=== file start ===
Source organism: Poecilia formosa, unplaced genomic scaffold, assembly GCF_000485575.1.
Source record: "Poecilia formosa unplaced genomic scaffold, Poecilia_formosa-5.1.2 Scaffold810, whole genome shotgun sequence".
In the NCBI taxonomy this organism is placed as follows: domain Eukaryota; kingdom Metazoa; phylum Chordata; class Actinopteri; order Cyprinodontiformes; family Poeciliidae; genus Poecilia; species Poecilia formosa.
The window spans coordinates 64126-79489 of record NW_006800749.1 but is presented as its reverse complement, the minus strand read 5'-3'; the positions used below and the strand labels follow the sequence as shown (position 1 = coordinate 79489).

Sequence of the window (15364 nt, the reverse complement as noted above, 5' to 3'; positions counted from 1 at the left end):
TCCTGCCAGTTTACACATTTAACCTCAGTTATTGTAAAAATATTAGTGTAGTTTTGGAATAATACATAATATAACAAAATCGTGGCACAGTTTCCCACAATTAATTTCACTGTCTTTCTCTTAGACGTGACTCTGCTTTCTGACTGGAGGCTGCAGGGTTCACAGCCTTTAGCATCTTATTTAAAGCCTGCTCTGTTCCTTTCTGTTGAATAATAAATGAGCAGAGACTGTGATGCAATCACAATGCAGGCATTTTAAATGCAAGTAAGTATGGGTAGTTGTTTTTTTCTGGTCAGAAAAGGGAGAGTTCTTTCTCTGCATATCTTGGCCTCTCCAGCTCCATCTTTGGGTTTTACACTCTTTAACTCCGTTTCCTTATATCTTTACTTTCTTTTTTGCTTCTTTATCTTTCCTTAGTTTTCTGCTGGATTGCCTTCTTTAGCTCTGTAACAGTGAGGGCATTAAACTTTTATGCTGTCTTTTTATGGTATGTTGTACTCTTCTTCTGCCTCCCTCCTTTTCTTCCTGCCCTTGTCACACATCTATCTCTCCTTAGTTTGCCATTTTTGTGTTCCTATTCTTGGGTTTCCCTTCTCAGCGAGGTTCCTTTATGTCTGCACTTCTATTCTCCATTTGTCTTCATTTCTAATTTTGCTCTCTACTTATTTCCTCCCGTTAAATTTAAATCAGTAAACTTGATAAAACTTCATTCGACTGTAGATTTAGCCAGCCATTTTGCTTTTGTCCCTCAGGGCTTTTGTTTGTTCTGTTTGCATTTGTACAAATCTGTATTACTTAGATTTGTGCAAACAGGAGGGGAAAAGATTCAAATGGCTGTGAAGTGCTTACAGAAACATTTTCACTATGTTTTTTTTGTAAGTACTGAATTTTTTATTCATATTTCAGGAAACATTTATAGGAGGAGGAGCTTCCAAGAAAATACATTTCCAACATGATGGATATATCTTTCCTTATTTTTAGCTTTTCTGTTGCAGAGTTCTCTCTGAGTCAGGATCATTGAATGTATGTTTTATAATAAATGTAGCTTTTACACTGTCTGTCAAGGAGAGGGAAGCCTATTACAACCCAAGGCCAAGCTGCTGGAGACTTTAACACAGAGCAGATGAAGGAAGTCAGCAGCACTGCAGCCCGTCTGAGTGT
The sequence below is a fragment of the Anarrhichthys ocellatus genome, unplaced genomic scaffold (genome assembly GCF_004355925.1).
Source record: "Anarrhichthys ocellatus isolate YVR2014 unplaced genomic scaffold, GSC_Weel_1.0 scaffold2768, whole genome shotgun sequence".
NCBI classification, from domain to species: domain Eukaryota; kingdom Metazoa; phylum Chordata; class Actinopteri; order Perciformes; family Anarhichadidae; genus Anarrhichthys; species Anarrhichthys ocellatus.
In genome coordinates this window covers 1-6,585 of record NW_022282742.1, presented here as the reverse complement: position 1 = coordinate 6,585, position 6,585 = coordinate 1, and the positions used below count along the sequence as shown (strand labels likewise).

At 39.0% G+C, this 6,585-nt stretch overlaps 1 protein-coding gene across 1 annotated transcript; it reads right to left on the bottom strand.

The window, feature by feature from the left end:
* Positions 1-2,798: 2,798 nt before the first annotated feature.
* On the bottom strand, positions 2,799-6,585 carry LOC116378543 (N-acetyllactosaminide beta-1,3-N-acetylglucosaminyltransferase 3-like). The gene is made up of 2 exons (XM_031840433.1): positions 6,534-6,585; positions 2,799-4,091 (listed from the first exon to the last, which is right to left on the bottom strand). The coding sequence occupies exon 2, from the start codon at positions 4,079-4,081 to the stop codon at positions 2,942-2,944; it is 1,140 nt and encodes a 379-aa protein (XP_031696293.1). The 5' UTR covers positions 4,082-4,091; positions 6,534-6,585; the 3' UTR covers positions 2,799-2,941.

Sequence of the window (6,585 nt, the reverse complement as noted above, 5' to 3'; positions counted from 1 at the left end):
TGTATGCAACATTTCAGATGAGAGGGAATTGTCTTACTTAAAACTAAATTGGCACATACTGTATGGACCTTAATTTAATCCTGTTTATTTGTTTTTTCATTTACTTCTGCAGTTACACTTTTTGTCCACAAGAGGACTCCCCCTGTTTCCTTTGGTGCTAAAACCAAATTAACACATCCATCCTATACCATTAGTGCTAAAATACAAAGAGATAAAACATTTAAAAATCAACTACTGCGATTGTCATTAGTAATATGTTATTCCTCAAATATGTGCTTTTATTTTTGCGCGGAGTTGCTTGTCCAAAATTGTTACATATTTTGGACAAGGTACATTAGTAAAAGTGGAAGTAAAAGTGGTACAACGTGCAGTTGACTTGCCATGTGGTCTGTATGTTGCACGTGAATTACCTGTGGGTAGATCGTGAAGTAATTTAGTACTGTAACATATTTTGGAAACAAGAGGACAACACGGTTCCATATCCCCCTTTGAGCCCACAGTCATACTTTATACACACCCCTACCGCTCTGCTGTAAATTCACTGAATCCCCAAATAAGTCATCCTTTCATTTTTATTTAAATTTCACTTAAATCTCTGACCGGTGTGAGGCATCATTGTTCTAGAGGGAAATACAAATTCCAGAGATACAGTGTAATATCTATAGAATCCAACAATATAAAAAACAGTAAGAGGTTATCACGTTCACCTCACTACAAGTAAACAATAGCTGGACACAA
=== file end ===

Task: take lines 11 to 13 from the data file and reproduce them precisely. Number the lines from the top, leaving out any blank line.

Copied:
At 39.0% G+C, this 6,585-nt stretch overlaps 1 protein-coding gene across 1 annotated transcript; it reads right to left on the bottom strand.

The window, feature by feature from the left end:
* Positions 1-2,798: 2,798 nt before the first annotated feature.